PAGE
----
Braided (Or Not) Spring Bread Wreath
for the starter:
for the dough:
- 2 1/4 C. all-purpose flour
- 1 1/4 tsp. salt
- 2 tsp. instant yeast
- 1/3 C. sugar
- 4 Tbsp. unsalted butter, at room temperature
- 2 large eggs
- 1 large egg yolk
- 2 tsp. vanilla extract
- 1 tsp. orange extract
- 1/4 tsp. anise extract
- grated peel of 1 large orange
for the glaze:
- 1 C. confectioner’s sugar, sifted
- 2-3 Tbsp. orange juice or milk
- sprinkles, for decorating
Mix together the starter ingredients in a bowl, cover, and let rest at room temperature overnight (up to 15 hours).
The next day, combine the starter with all of the remaining dough ingredients in the bowl of a stand mixer fitted with a paddle attachment (or bread machine- hand mixing is not recommended, the dough is incredibly sticky).
Mix until the dough is elastic and smooth.
Grease a large bowl, put the dough into the bowl, and let the dough rise for 1-2 hours until noticeably puffy.
Spread out a sheet of parchment paper onto a work surface, and lightly grease it or spray it with non-stick cooking spray.
Turn the dough out onto the piece of parchment paper and divide it into 3 equal pieces.
Shape each piece into an 18 inch long rope, then braid the ropes together.
Connect the two ends to form a wreath.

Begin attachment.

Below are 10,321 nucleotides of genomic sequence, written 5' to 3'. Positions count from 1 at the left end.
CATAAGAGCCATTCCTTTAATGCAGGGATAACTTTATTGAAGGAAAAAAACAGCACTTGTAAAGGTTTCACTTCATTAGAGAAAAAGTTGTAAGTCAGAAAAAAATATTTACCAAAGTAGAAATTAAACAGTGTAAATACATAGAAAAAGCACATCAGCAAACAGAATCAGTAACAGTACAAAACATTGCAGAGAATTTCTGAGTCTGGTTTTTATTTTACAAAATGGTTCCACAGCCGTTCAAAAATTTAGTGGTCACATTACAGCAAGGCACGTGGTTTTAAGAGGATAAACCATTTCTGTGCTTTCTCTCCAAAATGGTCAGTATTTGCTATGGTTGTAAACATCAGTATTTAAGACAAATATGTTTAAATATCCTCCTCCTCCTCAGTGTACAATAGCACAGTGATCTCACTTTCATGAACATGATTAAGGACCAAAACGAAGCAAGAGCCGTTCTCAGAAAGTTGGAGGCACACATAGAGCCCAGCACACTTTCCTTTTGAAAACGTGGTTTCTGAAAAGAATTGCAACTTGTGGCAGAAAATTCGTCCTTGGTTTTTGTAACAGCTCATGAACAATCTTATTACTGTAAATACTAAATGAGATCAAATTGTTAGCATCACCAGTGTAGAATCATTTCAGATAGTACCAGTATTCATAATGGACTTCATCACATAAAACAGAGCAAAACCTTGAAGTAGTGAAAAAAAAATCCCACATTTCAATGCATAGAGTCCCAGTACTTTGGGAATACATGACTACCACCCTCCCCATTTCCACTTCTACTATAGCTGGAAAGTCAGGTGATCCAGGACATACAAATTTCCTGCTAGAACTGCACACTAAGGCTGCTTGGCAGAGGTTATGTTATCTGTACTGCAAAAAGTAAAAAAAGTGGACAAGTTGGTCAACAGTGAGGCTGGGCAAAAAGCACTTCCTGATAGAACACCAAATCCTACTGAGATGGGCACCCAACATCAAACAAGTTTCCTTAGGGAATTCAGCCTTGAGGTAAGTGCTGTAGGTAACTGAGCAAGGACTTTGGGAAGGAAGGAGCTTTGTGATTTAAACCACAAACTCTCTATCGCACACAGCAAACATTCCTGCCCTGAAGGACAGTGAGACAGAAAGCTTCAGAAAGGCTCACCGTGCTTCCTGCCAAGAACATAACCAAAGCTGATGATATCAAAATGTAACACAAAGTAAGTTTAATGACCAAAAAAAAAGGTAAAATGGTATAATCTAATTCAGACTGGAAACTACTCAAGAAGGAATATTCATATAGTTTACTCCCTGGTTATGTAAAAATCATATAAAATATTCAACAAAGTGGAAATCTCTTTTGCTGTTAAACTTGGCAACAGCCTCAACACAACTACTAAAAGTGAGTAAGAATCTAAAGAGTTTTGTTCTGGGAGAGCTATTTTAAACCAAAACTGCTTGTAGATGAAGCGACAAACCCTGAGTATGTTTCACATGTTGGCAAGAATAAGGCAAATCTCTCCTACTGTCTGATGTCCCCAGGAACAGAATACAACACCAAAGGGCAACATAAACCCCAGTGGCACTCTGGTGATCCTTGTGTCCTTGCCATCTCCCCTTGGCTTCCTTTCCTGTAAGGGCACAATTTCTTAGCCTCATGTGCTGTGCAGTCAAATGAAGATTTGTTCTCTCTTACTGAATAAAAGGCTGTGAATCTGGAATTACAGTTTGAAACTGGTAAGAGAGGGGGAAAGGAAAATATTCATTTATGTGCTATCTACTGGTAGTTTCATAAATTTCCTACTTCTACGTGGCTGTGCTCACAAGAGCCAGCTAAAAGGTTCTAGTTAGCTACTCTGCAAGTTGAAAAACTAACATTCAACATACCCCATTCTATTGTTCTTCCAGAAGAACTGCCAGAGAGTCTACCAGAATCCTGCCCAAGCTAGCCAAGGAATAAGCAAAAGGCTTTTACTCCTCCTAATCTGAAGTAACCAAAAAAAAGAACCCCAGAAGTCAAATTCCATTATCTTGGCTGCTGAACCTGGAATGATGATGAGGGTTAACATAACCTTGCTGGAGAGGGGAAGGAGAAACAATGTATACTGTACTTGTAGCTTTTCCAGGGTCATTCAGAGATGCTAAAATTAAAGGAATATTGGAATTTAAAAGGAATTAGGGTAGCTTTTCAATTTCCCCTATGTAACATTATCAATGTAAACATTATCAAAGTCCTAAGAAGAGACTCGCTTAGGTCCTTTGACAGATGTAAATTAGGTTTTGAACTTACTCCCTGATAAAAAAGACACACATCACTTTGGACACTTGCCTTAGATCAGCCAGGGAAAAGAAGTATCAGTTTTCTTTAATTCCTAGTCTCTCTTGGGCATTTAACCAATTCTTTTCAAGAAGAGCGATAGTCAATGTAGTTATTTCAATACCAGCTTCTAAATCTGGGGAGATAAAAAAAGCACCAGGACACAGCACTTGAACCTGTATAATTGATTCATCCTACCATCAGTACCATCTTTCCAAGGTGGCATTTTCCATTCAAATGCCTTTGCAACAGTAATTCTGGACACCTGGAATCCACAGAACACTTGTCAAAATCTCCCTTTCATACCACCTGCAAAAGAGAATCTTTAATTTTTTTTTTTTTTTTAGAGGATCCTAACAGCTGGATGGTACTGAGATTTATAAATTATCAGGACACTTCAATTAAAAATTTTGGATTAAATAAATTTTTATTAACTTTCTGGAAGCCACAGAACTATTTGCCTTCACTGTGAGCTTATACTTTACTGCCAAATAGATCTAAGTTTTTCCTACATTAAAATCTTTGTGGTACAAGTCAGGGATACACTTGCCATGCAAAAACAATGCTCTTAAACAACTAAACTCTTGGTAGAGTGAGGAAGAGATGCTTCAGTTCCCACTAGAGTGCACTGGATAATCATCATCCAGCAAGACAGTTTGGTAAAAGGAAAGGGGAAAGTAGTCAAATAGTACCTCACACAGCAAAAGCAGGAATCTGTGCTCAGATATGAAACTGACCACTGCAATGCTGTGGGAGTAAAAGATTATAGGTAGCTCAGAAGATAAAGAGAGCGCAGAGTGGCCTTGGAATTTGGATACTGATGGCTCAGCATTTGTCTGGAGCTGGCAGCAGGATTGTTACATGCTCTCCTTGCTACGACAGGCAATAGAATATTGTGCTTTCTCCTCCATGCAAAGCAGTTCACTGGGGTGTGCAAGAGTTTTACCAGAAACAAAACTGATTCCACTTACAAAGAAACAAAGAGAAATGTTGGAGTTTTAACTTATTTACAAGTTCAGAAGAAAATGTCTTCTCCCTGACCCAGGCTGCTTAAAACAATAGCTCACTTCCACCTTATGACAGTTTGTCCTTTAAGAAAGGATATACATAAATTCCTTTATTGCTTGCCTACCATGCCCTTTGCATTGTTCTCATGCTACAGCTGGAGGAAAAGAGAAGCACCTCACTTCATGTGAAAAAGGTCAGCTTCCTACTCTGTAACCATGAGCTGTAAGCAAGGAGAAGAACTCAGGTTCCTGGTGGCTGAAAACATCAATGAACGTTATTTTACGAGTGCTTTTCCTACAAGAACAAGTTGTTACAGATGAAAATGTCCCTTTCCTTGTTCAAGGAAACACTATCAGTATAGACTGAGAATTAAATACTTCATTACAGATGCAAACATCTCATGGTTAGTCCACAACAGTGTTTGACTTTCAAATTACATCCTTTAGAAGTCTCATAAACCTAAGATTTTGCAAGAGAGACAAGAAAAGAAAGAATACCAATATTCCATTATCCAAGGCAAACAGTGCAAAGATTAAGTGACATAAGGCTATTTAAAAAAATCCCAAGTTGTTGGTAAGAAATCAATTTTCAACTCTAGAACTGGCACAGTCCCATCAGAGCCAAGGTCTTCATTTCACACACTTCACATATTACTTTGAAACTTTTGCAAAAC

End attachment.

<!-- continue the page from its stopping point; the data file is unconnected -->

Carefully lift the parchment paper and wreath onto a large baking sheet.
Cover the wreath and let it rise for 1-2 hours until puffy. If you’re adding colored eggs, do so after this rise by carefully placing them as desired onto the bread wreath.
Heat the oven to 350 degrees.
Bake for 15 minutes, then tent the wreath with aluminum foil and bake for 10-20 more minutes (check after 10 minutes), until golden brown and an instant-read thermometer inserted into the center reads 190 degrees.
Remove the wreath from the oven and allow it to cool.
To make the glaze, whisk together the confectioner’s sugar and 2 Tbsp. of the milk or orange juice. Add additional liquid 1/4 tsp. at a time until the glaze is thin and pours easily.
Place waxed paper or parchment paper under the wire cooling rack and pour the glaze evenly over the top of the bread wreath. Top with sprinkles as desired.
To serve, wait for the glaze to dry completely. Serve warm, with or without butter.
If you have included the colored eggs, refrigerate the bread within 2 hours, or remove the eggs and refrigerate them separately. If you do not include the eggs, this can be stored tightly covered with plastic wrap at room temperature.
Makes one 10″ round loaf.
Source: adapted from King Arthur Flour